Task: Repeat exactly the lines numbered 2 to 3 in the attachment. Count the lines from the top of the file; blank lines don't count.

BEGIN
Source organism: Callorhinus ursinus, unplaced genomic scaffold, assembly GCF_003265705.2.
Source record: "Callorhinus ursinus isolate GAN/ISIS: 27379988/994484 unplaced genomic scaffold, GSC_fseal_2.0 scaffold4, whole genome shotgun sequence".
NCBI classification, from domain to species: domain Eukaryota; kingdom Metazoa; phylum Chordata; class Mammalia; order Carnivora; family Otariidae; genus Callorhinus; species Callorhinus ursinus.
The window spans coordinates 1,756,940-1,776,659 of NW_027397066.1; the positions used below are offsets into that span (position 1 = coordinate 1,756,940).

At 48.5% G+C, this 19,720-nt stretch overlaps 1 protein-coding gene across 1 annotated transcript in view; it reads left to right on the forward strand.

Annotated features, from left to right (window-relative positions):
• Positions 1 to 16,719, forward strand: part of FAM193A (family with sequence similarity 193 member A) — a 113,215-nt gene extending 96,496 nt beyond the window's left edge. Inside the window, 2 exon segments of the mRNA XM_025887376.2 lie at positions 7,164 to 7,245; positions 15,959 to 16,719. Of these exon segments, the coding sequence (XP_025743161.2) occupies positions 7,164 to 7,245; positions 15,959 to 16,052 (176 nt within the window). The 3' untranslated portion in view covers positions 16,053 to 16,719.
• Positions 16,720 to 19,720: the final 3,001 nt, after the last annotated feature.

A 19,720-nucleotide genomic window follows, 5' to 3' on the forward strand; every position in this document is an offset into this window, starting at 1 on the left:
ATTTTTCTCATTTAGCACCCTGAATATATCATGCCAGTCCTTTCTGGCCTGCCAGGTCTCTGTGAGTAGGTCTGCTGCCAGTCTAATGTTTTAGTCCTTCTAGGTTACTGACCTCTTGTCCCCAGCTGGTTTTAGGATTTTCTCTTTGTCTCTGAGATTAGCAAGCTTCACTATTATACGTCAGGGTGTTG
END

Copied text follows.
Source record: "Callorhinus ursinus isolate GAN/ISIS: 27379988/994484 unplaced genomic scaffold, GSC_fseal_2.0 scaffold4, whole genome shotgun sequence".
NCBI classification, from domain to species: domain Eukaryota; kingdom Metazoa; phylum Chordata; class Mammalia; order Carnivora; family Otariidae; genus Callorhinus; species Callorhinus ursinus.